Our interview with Sleigh Bells

Our interview with Alexis from Sleigh Bells, the bands forthcoming release 'Jessica Rabbit', comes out November 11th.

Sleigh Bells’ singer Alexis Krauss is excited to release the album that she and songwriting partner Derek Miller wanted to make. The duo, who are known for their unlikely yet enormously successful combination of serrated guitars, electronic beats, and bright pop vocals, have gone out of their way to take risks on their new album Jessica Rabbit, and are even releasing the album on their own Torn Clean label as a way of filtering out any distracting music industry concerns. Although they have used this freedom to create music that is on one hand more abrasive and jarring, they have also brought in producer Mike Elizondo to help bring some pop savvy to what had previously been their extremely insular craft. Northern Transmissions spoke with Ms. Krauss on the eve of the album’s release.

Northern Transmissions: How were you interacting with the music that Sleigh Bells have created in the past on Jessica Rabbit? How were you trying to move beyond it, and how were you trying to preserve a sense of identity?

Alexis Krauss: In hindsight it’s easy to make broad sweeping statements about the concepts of each record and what we were trying to do, but while we were making Jessica Rabbit it didn’t feel like we had any sort of grand plan or strategy, or were thinking about the music we had made in the past. It was a natural evolution for us. It was really just the result of time and working on each track for a much longer period than we had before. It took us about three years to make. There’s a lot more attention to detail and a lot more time spent working on arrangements, as well as not being concerned with conventional arrangements and experimenting with time changes in a way we haven’t done. I think this record is confrontational, and certainly self-indulgent. It’s really the record that we wanted to make. We put it out on our own label because we wanted to be able to make those creative decisions and not have people say ‘well, I dunno, this arrangement is kind of crazy’ or ‘I don’t know if it’s radio friendly’. Ultimately we said ‘Fuck it’ and put out the album that was strange and idiosyncratic.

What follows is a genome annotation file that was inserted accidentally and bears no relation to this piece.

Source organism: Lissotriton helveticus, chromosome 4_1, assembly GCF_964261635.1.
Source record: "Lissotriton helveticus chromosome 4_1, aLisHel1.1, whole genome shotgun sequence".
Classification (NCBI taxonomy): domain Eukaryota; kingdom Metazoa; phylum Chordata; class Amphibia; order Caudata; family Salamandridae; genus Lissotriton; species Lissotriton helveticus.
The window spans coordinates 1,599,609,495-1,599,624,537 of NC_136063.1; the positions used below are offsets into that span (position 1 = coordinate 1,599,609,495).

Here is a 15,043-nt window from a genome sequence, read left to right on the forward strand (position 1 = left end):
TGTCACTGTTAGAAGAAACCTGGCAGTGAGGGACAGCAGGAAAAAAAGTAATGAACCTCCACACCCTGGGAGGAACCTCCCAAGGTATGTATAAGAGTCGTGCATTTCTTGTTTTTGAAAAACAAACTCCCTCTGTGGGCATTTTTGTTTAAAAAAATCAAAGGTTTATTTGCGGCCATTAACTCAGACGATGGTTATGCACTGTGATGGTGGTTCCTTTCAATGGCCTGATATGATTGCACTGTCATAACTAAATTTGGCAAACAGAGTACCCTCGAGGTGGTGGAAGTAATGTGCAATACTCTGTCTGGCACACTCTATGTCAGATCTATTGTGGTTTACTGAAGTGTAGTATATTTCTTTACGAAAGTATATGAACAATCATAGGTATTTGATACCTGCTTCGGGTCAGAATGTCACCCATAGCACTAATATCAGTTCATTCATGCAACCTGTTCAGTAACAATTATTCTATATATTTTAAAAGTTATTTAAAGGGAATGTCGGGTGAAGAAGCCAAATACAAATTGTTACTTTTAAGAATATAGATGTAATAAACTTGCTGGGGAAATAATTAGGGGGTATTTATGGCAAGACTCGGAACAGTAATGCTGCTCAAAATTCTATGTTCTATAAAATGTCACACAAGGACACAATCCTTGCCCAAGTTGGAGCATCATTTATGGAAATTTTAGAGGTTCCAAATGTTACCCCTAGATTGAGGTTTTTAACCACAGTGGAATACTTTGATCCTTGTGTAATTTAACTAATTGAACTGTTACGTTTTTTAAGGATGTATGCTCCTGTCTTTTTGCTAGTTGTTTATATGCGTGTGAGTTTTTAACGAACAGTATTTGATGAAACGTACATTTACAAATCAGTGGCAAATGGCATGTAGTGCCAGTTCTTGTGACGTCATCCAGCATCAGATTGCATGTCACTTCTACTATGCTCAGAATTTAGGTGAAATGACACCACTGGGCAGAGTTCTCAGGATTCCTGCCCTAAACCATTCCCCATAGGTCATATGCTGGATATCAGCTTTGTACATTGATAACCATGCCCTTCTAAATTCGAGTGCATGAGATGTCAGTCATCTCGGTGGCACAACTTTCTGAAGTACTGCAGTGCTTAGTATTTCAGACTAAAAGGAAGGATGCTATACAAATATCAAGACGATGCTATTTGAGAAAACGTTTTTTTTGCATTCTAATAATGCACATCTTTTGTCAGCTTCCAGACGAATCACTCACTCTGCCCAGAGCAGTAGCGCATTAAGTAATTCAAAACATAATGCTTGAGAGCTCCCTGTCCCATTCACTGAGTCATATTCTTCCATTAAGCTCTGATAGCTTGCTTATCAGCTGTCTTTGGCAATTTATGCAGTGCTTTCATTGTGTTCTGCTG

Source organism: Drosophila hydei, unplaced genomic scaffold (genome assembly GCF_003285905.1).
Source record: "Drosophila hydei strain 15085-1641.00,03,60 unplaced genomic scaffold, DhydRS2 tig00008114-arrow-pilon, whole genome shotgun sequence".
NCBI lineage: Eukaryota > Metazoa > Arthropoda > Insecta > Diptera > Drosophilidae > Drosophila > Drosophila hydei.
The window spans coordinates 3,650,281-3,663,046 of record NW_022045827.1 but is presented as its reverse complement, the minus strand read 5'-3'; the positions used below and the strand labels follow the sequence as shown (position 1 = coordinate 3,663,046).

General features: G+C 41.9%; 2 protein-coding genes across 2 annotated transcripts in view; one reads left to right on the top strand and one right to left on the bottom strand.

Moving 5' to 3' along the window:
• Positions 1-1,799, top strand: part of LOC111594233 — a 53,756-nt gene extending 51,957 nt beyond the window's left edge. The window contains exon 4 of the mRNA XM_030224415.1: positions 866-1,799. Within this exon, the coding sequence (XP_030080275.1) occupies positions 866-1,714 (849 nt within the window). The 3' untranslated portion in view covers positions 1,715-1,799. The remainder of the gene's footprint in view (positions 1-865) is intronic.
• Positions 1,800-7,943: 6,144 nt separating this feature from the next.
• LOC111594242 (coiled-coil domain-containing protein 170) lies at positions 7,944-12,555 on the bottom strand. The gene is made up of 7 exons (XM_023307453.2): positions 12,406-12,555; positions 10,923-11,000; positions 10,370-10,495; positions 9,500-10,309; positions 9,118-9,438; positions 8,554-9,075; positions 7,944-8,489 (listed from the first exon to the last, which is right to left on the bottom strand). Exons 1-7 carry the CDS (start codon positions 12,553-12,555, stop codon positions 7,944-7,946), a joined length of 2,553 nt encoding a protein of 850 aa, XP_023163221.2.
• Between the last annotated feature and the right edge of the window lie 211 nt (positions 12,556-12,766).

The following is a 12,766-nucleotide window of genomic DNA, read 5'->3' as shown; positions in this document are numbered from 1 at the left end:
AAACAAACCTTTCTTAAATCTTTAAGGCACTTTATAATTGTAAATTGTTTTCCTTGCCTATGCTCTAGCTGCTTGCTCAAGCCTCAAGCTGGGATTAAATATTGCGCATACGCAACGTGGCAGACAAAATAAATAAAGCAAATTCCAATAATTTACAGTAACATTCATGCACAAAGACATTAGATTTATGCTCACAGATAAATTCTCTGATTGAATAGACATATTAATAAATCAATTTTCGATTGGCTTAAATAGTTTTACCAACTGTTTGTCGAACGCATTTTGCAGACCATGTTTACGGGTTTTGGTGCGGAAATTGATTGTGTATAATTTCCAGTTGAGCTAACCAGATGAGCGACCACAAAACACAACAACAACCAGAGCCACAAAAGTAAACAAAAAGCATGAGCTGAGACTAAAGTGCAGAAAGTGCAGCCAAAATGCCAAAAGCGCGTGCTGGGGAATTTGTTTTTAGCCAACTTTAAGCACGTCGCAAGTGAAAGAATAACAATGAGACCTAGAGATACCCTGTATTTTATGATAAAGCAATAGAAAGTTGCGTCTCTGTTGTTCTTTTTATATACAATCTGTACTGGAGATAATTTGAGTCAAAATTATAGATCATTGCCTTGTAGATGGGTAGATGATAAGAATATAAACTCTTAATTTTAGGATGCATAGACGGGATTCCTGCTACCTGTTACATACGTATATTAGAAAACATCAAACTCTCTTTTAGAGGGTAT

I’ve become much more involved in the songwriting process than I was when Truth came out. The way I’m using my voice is much more emotional and assertive and less textural. It feels right to us, but I do understand that it’s a departure from our initial recordings, and as a band we are asking a lot of our fans to come on this journey with us.

NT: What did Mike Elizondo bring to the table?

AK: We recorded several more tracks with Mike than made it on the record, but his influence can’t be overstated. He’s a phenomenal musician, a phenomenal human being, and for a band that had been very protective of the process and very closed off to outside collaboration he was able to make us feel very comfortable, and we really trusted him. He doesn’t offer an effusive amount of input. He listens very carefully and makes very smart, efficient suggestions. I remember working on “Baptisim” with him, which was one of the first songs we recorded for the album. All these little micro-decisions had been made and one day he was like ‘you know what, you guys need to write a chorus for this’. It’s one of the most obvious things you could tell a songwriter. We were saying ‘It does have a chorus!’ and he was like ‘No, it doesn’t’, and we’re like ‘Ok, yeah, you’re right’. So we wrote a chorus for the song and because of that it’s on the record. He has this insight into music that’s informed by being a great pop producer and writer for people like Dr. Dre and Fiona Apple. So, he gets it, he knows how to write a great song. But he also knows his artists and respects what they do. He’s not out to turn it into something formulaic.